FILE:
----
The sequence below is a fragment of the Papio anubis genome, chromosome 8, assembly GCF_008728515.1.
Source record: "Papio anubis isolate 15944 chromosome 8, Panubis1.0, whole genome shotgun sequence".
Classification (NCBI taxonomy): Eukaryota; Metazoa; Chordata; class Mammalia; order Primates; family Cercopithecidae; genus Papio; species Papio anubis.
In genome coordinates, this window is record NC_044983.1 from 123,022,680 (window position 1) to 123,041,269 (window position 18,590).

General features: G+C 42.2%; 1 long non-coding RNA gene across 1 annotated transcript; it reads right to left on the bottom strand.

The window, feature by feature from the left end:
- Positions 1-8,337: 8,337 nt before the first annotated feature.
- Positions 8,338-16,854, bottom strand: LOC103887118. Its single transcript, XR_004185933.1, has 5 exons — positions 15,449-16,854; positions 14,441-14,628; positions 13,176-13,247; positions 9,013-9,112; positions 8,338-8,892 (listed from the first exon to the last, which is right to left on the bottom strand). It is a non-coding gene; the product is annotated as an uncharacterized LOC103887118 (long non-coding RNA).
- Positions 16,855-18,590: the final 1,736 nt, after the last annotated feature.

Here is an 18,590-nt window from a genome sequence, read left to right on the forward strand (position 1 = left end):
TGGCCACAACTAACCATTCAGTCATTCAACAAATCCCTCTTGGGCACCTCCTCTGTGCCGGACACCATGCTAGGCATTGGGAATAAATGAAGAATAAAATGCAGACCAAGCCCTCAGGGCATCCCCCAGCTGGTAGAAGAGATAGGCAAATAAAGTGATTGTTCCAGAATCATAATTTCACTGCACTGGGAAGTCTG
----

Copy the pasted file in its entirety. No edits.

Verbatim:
The sequence below is a fragment of the Papio anubis genome, chromosome 8, assembly GCF_008728515.1.
Source record: "Papio anubis isolate 15944 chromosome 8, Panubis1.0, whole genome shotgun sequence".
Classification (NCBI taxonomy): Eukaryota; Metazoa; Chordata; class Mammalia; order Primates; family Cercopithecidae; genus Papio; species Papio anubis.
In genome coordinates, this window is record NC_044983.1 from 123,022,680 (window position 1) to 123,041,269 (window position 18,590).

General features: G+C 42.2%; 1 long non-coding RNA gene across 1 annotated transcript; it reads right to left on the bottom strand.

The window, feature by feature from the left end:
- Positions 1-8,337: 8,337 nt before the first annotated feature.
- Positions 8,338-16,854, bottom strand: LOC103887118. Its single transcript, XR_004185933.1, has 5 exons — positions 15,449-16,854; positions 14,441-14,628; positions 13,176-13,247; positions 9,013-9,112; positions 8,338-8,892 (listed from the first exon to the last, which is right to left on the bottom strand). It is a non-coding gene; the product is annotated as an uncharacterized LOC103887118 (long non-coding RNA).
- Positions 16,855-18,590: the final 1,736 nt, after the last annotated feature.

Here is an 18,590-nt window from a genome sequence, read left to right on the forward strand (position 1 = left end):
TGGCCACAACTAACCATTCAGTCATTCAACAAATCCCTCTTGGGCACCTCCTCTGTGCCGGACACCATGCTAGGCATTGGGAATAAATGAAGAATAAAATGCAGACCAAGCCCTCAGGGCATCCCCCAGCTGGTAGAAGAGATAGGCAAATAAAGTGATTGTTCCAGAATCATAATTTCACTGCACTGGGAAGTCTG